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Up To Date Business By Various Characters: 12088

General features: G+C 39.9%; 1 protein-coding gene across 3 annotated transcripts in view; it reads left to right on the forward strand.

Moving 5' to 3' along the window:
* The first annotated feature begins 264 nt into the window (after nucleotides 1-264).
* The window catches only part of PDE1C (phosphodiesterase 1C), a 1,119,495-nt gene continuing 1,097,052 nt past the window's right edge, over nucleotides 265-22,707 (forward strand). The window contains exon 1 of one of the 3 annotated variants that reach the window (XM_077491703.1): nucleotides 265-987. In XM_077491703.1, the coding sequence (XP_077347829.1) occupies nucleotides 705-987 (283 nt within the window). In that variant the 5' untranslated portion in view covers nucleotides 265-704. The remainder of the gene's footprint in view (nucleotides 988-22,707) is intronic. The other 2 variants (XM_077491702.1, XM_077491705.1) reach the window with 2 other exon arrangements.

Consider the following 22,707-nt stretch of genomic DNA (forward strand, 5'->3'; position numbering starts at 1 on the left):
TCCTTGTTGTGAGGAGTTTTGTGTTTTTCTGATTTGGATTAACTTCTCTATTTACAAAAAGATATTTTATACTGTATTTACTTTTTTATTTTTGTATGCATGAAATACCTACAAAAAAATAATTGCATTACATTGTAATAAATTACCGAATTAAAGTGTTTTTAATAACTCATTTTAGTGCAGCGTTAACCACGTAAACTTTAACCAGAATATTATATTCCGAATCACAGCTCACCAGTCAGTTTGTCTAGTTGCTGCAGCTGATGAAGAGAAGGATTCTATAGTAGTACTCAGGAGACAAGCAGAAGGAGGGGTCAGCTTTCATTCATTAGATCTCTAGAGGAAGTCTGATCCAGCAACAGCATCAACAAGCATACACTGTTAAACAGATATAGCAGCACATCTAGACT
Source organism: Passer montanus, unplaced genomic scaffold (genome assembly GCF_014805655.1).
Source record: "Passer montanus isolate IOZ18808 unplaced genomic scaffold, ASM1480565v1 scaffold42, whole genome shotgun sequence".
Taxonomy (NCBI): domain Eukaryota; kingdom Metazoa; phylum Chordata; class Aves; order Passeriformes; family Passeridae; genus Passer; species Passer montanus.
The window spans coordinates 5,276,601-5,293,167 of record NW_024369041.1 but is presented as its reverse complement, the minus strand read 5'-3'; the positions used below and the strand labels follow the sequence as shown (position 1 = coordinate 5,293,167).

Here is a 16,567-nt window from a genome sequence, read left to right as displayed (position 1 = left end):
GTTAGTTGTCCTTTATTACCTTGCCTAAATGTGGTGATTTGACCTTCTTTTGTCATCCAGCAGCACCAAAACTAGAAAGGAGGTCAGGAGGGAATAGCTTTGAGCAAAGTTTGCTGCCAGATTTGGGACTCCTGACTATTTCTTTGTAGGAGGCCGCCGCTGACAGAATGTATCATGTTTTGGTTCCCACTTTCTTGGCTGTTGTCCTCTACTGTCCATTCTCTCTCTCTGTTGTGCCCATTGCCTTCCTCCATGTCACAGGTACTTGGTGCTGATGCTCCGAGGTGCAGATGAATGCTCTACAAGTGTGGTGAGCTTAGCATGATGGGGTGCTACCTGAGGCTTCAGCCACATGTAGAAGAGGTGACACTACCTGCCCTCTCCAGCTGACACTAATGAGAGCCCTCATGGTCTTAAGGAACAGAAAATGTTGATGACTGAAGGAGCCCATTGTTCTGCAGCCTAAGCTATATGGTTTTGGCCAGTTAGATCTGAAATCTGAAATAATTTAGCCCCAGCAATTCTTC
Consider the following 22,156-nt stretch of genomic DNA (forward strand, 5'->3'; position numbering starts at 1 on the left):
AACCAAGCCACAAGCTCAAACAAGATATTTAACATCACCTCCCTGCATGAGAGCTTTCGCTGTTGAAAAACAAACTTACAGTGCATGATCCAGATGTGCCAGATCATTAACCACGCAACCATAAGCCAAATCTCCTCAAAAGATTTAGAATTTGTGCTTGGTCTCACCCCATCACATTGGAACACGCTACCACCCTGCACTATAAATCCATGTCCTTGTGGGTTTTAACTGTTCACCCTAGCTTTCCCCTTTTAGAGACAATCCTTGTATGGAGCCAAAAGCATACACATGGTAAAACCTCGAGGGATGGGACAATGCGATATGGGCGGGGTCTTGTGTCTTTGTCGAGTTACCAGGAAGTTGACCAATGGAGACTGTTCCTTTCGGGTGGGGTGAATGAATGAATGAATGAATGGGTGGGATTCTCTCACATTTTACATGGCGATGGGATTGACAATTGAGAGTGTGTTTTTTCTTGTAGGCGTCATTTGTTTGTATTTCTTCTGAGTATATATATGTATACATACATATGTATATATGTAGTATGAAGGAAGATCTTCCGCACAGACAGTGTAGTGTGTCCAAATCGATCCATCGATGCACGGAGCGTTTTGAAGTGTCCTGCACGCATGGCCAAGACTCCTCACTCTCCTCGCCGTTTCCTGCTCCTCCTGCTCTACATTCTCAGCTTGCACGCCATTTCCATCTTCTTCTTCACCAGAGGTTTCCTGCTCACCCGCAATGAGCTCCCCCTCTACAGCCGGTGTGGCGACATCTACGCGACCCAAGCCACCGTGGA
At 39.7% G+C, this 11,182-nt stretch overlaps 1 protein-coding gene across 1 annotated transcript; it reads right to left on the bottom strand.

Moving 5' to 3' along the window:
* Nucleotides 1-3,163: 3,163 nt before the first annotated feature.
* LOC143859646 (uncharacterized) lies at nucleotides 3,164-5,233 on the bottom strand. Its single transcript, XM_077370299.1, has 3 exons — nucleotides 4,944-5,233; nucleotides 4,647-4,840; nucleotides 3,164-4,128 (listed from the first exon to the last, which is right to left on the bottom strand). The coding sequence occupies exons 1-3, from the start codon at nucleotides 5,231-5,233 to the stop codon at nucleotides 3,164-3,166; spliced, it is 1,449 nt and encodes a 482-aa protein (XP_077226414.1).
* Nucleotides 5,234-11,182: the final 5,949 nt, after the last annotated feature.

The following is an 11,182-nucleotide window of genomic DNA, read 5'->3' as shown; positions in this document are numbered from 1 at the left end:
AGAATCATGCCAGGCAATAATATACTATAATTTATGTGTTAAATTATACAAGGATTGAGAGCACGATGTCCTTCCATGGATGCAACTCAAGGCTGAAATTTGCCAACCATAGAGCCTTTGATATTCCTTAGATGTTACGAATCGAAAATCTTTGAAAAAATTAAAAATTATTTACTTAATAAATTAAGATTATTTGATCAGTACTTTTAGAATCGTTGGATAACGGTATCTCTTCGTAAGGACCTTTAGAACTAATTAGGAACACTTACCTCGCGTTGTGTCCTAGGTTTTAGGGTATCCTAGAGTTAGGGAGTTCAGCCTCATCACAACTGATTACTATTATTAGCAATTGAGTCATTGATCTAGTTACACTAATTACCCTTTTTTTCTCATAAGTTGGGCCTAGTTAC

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The Mediterranean from the very earliest epochs of civilisation has been a chief highway of trade, and along its shores every sort of commercial activity has been prosecuted. For centuries and centuries the nations upon the borders, especially those upon its northern borders, were the leading nations of the world, and their empire, indeed, comprised the empire of the world. But during the last two or three centuries, and especially during the nineteenth century, commercial pre-eminence and pre-eminence in empire have departed from the Mediterranean. Italy, the ruler of the whole ancient world, and even in modern times a ruler of almost equal potency; Turkey, during the middle ages a chief power both in Europe and in Asia; Spain, for two centuries at the beginning of our modern epoch a chief power in Europe and the mistress of almost the whole Western world as well,-these countries have all sunk to positions of comparative insignificance, and Italy alone shows signs of effectual regeneration. And yet on the whole earth's surface there are no lands more richly endowed by nature as abodes for man than Italy, Turkey, and Spain.